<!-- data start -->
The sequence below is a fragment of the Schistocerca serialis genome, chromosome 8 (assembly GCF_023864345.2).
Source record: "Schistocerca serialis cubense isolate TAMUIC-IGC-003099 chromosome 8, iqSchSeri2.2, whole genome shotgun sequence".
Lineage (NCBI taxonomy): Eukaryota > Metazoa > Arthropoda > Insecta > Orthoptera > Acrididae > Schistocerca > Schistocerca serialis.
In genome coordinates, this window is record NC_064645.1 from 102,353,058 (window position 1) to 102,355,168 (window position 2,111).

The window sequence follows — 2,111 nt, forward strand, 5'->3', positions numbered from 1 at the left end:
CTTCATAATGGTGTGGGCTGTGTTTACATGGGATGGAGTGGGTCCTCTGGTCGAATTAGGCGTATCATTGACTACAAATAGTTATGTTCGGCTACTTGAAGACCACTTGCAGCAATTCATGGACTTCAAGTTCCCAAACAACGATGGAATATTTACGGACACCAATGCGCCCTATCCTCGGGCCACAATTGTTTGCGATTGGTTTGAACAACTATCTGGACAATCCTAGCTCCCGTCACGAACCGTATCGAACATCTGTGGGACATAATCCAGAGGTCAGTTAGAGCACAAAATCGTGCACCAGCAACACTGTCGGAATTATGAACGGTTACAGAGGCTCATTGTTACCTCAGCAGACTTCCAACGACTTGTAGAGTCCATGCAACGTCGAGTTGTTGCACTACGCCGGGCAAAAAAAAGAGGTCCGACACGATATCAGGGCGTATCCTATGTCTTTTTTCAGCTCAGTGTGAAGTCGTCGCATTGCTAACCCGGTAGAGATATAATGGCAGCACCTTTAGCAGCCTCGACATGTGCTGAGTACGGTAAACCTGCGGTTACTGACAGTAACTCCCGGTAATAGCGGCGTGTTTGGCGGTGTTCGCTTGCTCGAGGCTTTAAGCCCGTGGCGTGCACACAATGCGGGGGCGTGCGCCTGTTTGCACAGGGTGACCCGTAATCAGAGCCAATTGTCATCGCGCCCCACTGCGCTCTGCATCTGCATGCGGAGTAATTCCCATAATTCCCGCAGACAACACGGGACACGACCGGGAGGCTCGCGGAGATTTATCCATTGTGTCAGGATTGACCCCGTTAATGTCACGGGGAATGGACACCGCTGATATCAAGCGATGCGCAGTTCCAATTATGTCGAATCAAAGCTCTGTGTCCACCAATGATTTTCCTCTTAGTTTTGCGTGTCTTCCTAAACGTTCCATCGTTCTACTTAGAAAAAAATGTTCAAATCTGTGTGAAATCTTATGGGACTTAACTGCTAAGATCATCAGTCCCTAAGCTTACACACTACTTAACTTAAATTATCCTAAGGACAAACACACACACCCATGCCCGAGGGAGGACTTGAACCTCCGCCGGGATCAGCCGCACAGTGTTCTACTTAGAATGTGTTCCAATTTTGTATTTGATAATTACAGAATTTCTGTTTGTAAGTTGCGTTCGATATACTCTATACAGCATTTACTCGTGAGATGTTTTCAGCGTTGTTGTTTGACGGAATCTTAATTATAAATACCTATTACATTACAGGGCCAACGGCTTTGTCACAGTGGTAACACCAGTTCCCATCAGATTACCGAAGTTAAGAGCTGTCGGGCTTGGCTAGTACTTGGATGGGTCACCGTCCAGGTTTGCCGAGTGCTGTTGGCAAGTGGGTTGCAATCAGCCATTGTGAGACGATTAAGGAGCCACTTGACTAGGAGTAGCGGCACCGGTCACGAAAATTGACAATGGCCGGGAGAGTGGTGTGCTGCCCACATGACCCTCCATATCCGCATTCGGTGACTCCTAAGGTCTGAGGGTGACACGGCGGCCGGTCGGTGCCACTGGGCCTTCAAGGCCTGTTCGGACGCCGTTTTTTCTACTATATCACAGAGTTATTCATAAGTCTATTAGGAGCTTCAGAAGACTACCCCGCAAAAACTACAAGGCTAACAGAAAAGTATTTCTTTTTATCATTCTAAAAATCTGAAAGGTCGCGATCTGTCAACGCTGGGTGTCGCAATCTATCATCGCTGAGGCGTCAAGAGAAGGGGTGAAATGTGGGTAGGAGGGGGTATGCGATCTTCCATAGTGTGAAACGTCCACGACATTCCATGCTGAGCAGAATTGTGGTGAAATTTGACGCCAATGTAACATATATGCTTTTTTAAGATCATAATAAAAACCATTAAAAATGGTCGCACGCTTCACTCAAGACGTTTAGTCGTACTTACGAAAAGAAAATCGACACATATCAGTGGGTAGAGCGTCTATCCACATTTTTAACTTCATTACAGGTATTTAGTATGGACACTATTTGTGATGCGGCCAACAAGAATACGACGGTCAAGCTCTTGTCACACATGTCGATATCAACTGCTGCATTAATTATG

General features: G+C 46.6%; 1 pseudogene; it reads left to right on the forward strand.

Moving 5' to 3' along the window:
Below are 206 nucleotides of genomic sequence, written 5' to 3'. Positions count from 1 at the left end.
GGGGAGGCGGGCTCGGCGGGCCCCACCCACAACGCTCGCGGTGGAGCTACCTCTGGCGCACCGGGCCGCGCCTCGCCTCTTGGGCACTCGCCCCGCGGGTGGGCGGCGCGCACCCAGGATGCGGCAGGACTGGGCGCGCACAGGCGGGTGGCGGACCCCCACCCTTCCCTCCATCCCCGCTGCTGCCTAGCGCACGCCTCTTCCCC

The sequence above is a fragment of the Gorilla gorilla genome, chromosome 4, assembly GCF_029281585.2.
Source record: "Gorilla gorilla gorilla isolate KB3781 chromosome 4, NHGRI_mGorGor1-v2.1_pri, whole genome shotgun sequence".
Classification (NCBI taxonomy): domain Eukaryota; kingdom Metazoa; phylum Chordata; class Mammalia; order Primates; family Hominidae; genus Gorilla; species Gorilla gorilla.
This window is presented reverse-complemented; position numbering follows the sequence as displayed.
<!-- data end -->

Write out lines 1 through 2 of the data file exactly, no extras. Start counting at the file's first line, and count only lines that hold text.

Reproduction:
The sequence below is a fragment of the Schistocerca serialis genome, chromosome 8 (assembly GCF_023864345.2).
Source record: "Schistocerca serialis cubense isolate TAMUIC-IGC-003099 chromosome 8, iqSchSeri2.2, whole genome shotgun sequence".